Protection and support for marriage and family
(The) Bishops discussed the statement Why Marriage Matters which was published by the Bishops’ Conference in March in the context of the Civil Partnership Bill which has just completed its Committee Stage in Dáil Éireann. Why Marriage Matters is available in print format and has been distributed in parishes. It is also available to download from the Bishops’ website www.catholicbishops.ie.
Bishops appealed to Oireachtas members to consider Why Marriage Matters as they discuss this Bill and in particular to consider in conscience the following excerpt from it before voting on the Bill:
“Oireachtas Eireann is about to pass legislation that seeks to give same-sex relationships a standing which will be as similar as possible to marriage. The Civil Partnership Bill will not permit adoption by same-sex couples. In most other respects, including tax and social welfare purposes, same-sex civil partnerships will be regarded as being equal to marriage.
“This is not compatible with seeing the family based on marriage as the necessary basis of the social order and as indispensable to the welfare of the Nation and State. Nor does it ‘guard with special care the institution of Marriage, on which the Family is founded.’” (Art. 41.3.1, Bunreacht na hÉireann)
Bishops called on Oireachtas members to allow for greater recognition of the proper autonomy of Churches and the right to social and civil freedom in religious matters. This includes the right of individuals to the free exercise of conscience in accordance with the objective moral order and the teaching of the Gospel. The current Bill, by exposing Civil Registrars to a fine and/or imprisonment should they act in accordance with their conscience on the matter of same-sex unions, undermines this cherished principle of a free and diverse society and imposes unjust limits on the ‘freedom of conscience and free expression and practice of religion’ guaranteed to every citizen in Article 44.2.1 of Bunreacht Na hÉireann. Bishops therefore appeal to Government to introduce amendments to the Bill to accommodate freedom of religious conscience on this vital matter. Bishops also ask Government to support a free vote for all members of Dáil Éireann and the Seanad on this Bill as it passes through the Houses of the Oireachtas.
Unsurprisingly, they were immediately attacked in the media, and by various politicians. Senator Bacik, the well known pro-abortion advocate, said that the Catholic Bishops had ‘displayed an 'extraordinary arrogance' in intervening in the debate on the Civil Partnership Bill and by describing it as unconstitutional.’ ‘It is most unfortunate,’ she said, ‘in what should be a secular republic, we are still seeing them intervening on matters of this nature.’ see Irish Times article
Hello? – the bishops speaking out on a moral issue that is of such vital importance to the future of society and the common good?
Another Senator observed that ‘the Catholic Church had finally been flushed out on the Bill.’ Senator David Norris, the notoriously pro-homosexual activist, said that although the bishops were entitled to express their view, their ‘attempt once again nakedly to intervene in the political process was’, in his opinion, ‘completely deplorable.’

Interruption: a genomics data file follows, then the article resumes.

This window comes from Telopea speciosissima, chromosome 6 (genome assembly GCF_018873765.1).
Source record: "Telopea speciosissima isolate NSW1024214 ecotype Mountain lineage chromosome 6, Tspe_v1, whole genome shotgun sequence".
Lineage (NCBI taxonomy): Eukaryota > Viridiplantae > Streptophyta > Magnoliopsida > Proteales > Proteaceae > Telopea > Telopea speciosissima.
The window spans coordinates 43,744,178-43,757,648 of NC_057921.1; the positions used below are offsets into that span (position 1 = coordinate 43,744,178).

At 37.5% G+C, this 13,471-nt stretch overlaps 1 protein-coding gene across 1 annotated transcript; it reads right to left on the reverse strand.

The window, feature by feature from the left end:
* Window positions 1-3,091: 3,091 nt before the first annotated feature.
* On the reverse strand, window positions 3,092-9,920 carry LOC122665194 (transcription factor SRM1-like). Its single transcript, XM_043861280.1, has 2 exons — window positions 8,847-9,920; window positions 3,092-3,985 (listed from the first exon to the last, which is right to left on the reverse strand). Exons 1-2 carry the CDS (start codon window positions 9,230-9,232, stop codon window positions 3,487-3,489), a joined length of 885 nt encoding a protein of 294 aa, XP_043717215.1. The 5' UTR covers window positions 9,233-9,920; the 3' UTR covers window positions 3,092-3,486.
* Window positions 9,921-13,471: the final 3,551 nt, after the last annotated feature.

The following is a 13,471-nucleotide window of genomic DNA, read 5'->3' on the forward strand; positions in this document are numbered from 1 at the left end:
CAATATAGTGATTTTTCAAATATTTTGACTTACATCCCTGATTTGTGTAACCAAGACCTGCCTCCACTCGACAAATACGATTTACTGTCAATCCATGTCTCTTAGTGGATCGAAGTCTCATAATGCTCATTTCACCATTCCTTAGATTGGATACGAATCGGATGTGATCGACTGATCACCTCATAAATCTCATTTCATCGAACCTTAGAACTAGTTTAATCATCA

The Minister for Justice, Mr. Dermot Ahern, has consistently refused to allow a ‘free vote’ on the Bill in the parliament, and Mr. John Gormley, criticised the bishops, saying that he was ‘taken aback’ by the comments of one of the bishops to the effect that the Bill was unconstitutional, and that some of the provisions in the Bill, imposing sanctions of fines and imprisonment on those who might conscientiously object to carrying out certain provisions of the Bill, were also unconstitutional. Mr. Gormley is Leader of the Green Party (the party that with Fianna Fáil makes up the Coalition Government).
The usual suspects, such as the Equality Authority, the Irish Council for Civil Liberties, homosexual groups, etc., have also been vociferous in their criticism of the bishops. Although the Minister for Justice, and others, continue to deny that the Bill will affect marriage in any way, it is obvious from parliamentary debates and also from publicity (including bus and other site advertising) on the part of a group called ‘Marriagequality’ that the bill is for them just a stepping stone towards the status of marriage and the adoption of children for homosexual unions,their more than likely, ultimate goal.
Each Wednesday, for the past number of weeks, a representative gathering of people from various parts of Ireland has maintained a three/three-and-a-half hour vigil outside the Dáil (parliament) buildings in Kildare Street in Dublin, calling on politicians to scrap the proposed Bill. A further vigil will take place next Wednesday, 23 June, from 11 am to 2.30 pm.
It is interesting, and frightening, to note that a form issued this year by the Revenue Commissioners in relation to tax returns already recognises the reality of the ‘Civil Partnership Bill’, in that one of the categories listed on the form is that of ‘civil partner’. How’s that for anticipating the legalisation of ‘civil partnerships’!